Ericameria nauseosa

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Ericameria nauseosa
Chrysothamnus nauseosus 7991.jpg
Ericameria nauseosa in Oregon
Scientific classification
Kingdom: Plantae
(unranked): Angiosperms
(unranked): Eudicots
(unranked): Asterids
Order: Asterales
Family: Asteraceae
Tribe: Astereae
Genus: Ericameria
Species: E. nauseosa
Binomial name
Ericameria nauseosa

Ericameria nauseosa (formerly Chrysothamnus nauseosus), commonly known as Chamisa, rubber rabbitbrush, and gray rabbitbrush, is a shrub of the genus Ericameria that grows in the arid regions of western North America. Two subspecies have been described, nauseosa (the gray form with 14 varieties) and consimilis (the green form with 8 varieties).[1]

Rubber rabbitbrush was moved from the genus Chrysothamnus to the genus Ericameria in a 1993 paper.[1] The findings of a 2003 phylogenetic investigation of Ericameria were consistent with the move of the rubber rabbitbrush from Chrysothamnus to Ericameria.[2] The second edition of the Jepson plant manual[3] and the USDA Germplasm Resources Information Network[4] have adopted the name Ericameria nauseosa.

Description[edit]

Flower heads, each with five individual flowers. Most of the flower heads in the cluster of heads were removed for this image.

Growth pattern[edit]

Ericameria nauseosa is a 2' to 8' perennial shrub.[5] The shrub reproduces from seeds and root sprouts.[citation needed]

Inflorescense[edit]

It blooms from September to October.[5] It produces pungent-smelling, golden-yellow flowers. Flower heads are made up of 5 small, yellow, tubular disk flowers flowers, and occur in umbrella-shaped terminal clusters.[6]

Stems and Leaves[edit]

Leaves, depending on the subspecies, are long and narrow to spatula-shaped. Both the flexible (rubbery) stems and the leaves are greenish-gray with a soft felt-like covering.

Cultivation[edit]

showy rabbitbrush used in the landscaping of the post office in Crestone, Colorado

Rabbitbrush, Ericameria nauseosa, has gained popularity as an ornamental xeriscaping shrub in areas where water conservation is important. It thrives in a wide range of coarse, alkaline soils that are common to desert environments. Pruning the shrub back to several inches in early spring, before new growth begins, may help improve the shrub's ornamental value.[7]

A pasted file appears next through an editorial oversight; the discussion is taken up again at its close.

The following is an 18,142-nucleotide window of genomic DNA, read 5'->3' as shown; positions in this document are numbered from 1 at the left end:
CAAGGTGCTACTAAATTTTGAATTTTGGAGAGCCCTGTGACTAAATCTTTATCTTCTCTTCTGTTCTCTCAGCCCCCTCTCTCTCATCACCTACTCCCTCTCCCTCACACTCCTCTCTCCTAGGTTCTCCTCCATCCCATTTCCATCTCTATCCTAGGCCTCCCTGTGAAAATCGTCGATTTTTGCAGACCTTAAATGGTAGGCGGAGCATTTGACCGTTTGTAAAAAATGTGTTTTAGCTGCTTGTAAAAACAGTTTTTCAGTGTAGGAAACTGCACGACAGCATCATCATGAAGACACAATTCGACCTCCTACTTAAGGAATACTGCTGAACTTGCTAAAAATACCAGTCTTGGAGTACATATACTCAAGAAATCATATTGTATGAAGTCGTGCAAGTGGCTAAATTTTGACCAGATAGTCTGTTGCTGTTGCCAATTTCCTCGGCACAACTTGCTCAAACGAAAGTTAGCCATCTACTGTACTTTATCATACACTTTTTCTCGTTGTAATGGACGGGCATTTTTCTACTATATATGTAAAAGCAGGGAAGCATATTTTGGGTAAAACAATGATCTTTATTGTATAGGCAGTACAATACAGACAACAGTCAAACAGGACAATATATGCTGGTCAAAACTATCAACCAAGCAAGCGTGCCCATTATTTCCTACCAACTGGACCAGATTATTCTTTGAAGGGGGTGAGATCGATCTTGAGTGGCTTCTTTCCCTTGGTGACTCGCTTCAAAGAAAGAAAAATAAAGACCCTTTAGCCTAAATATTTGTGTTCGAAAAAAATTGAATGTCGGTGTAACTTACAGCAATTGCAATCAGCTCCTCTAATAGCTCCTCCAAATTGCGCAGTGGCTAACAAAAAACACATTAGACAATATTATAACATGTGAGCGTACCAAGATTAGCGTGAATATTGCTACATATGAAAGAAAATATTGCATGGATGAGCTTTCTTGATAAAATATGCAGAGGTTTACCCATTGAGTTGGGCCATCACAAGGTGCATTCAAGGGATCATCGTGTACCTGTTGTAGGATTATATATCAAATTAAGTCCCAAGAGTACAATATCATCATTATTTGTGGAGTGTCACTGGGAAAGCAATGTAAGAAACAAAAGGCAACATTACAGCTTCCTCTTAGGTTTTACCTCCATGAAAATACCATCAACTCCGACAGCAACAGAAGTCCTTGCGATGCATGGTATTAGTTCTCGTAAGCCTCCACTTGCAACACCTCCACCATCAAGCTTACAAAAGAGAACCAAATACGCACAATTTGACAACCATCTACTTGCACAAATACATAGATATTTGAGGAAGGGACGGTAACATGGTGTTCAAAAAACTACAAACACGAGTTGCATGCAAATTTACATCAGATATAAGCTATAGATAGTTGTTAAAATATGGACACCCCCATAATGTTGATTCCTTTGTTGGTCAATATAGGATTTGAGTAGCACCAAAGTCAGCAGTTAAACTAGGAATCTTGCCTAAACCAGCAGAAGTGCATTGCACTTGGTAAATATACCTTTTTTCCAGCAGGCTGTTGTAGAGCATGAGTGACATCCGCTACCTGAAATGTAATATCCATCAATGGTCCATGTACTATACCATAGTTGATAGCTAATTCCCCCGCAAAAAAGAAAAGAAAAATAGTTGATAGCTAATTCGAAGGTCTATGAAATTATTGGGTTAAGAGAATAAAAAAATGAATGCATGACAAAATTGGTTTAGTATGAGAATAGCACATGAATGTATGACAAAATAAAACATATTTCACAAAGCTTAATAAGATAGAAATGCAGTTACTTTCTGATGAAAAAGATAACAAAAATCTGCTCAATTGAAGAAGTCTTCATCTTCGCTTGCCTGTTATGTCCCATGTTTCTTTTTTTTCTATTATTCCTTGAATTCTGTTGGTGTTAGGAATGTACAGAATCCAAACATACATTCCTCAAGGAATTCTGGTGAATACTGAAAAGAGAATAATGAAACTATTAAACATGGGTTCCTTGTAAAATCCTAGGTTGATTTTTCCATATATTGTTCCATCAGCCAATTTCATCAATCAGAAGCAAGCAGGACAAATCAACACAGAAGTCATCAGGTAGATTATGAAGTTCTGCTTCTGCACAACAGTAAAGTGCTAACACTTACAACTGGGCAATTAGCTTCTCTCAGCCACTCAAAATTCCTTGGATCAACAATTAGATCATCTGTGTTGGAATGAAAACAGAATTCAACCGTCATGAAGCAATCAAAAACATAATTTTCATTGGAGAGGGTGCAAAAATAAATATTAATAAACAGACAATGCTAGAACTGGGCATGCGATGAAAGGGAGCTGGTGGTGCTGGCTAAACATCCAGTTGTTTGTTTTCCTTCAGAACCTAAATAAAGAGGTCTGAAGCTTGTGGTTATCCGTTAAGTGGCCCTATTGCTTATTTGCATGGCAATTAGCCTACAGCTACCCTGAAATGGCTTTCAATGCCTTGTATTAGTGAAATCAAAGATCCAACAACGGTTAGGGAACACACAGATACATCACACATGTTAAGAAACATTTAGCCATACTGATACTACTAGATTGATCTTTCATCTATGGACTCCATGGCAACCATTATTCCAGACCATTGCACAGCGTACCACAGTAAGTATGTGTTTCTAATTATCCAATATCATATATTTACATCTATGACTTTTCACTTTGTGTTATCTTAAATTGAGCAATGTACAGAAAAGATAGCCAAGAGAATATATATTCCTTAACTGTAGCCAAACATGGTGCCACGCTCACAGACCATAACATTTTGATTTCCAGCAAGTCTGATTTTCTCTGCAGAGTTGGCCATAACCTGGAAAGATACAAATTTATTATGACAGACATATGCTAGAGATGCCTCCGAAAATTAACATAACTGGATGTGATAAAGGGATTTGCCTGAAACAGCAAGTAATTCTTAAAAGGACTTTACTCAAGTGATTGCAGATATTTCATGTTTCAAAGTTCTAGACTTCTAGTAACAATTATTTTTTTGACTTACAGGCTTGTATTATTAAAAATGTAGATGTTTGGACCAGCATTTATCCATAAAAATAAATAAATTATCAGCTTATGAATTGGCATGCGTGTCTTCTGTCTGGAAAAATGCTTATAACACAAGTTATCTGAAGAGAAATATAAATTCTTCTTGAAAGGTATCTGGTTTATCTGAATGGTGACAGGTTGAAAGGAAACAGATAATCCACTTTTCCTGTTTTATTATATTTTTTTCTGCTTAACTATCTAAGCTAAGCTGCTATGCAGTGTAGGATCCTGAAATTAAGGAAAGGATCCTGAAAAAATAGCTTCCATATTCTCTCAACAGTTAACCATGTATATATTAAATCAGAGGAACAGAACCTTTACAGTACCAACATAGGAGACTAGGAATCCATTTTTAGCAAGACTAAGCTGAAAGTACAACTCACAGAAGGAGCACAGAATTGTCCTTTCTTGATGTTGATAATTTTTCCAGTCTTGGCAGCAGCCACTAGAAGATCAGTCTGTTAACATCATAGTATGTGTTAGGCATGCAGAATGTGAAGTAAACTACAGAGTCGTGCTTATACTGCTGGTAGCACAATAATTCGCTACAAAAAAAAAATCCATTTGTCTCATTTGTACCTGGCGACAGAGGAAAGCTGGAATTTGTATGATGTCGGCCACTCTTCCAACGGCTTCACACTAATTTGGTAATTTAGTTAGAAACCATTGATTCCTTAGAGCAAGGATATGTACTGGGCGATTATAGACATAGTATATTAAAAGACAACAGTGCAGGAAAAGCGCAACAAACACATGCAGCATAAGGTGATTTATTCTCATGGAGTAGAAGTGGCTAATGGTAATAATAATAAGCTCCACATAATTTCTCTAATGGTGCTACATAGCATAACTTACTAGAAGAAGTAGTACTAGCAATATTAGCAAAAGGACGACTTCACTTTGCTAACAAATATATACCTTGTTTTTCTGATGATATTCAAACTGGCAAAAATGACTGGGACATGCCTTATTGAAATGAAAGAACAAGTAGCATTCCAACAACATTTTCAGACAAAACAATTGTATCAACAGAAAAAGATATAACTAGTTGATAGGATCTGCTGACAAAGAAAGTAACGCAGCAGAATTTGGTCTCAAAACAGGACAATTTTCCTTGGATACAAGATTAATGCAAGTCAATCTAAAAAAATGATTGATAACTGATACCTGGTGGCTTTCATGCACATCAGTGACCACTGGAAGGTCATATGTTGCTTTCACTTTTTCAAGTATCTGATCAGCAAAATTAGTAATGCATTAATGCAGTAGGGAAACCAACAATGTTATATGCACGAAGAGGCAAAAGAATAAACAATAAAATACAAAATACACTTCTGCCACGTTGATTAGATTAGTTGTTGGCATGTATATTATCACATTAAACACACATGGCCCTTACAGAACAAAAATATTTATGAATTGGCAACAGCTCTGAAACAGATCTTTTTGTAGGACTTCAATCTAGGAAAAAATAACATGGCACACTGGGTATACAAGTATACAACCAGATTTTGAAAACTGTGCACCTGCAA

Forage[edit]

Along with associated species, like big sage and western wheat grass, rubber rabbitbrush is a significant source of food for browsing wildlife on winter ranges. Dense stands of this species often grow on poorly managed rangelands, in disturbed areas along roadways and on abandoned agricultural property.[8]

Uses[edit]

The Zuni people use the blossoms bigelovii variety of the nauseosa subspecies to make a yellow dye.[9] They use the stems used to make baskets.[10]

Possible commercial uses[edit]

Rubber rabbitbrush was considered as a source of rubber as early as 1904.[11] Several studies have been conducted on the possible use of rubber rabbitbrush as a source of rubber including ones during World Wars I and II, and 1987.[12] Currently the University of Nevada is conducting research on possible of uses of rubber rabbitbrush for biomaterial and bioenergy uses.[13] One possible commercial use of rubber rabbitbrush would be as a source for hypoallergenic rubber for use in products designed for people with latex allergies.[14]

Radioactivity[edit]

Specimens growing in Bayo Canyon, near Los Alamos, New Mexico, exhibit a concentration of radioactive strontium-90 300,000 times higher than a normal plant. Their roots reach into a closed nuclear waste treatment area, mistaking strontium for calcium due to its similar chemical properties. The radioactive shrubs are "indistinguishable from other shrubs without a Geiger counter."[15]

Gallery[edit]

References[edit]

  1. ^ a b Completion of Ericameria (Asteraceae: Astereae): diminution of Chrysothamnus 1993 Phytologia 75: 74-93, G. L. Nesom, G.I. Baird.
  2. ^ Molecular phylogeny of Ericameria (Asteraceae, Astereae) based on nuclear ribosomal 3' ETS and ITS sequence data TAXON 52 · May 2003: 209-228,Roland P. Roberts, Lowell E. Urbatsch
  3. ^ "The Jepson Manual: Vascular Plants of California (2nd Edition), Ericameria nauseosa". University of California, Berkeley. 2010-10-21. 
  4. ^ "The USDA Germplasm Resources Information Network". US Government. 2010-10-21. 
  5. ^ a b Mojave Desert Wildflowers, Pam MacKay, 2nd Ed. p 198
  6. ^ Malaby, Sarah. "Rubber Rabbitbrush (Ericameria nauseosa (Pall. ex Pursh) G.L. Nesom & Baird)". US Forest Service. Retrieved 2010-10-22. 
  7. ^ Wendy Mee et al. Waterwise, Native Plants for Intermountain Landscapes. Utah State University Press, 2003.
  8. ^ Utah State University Extension.
  9. ^ Stevenson, Matilda Coxe 1915 Ethnobotany of the Zuni Indians. SI-BAE Annual Report #30, p.80
  10. ^ Stevenson p.81
  11. ^ Hall, Harvey (2010-11-06). A rubber plant survey of western North America, Volume 7, page 186. University of California. 
  12. ^ Resin and Rubber Content in Chrysothmnus 1987 Dale Hegerhorst, Darrell W. Weber E. Durant McArthur The Southwestern Naturalist 32(4):475-482
  13. ^ "Rabbit Brush: A New High Value Rubber Crop for Nevada". United States Department of Agriculture. 2010-11-06. 
  14. ^ "Nevada Dividends Impact Report Rabbit Brush Potential for Domestic Rubber Production". University of Nevada, Reno. 2010-11-06. 
  15. ^ Masco, Joseph. The Nuclear Borderlands: The Manhattan Project in Post-Cold War New Mexico. Princeton University Press, 2006.

External links[edit]

Media related to Ericameria nauseosa at Wikimedia Commons

Data related to Ericameria nauseosa at Wikispecies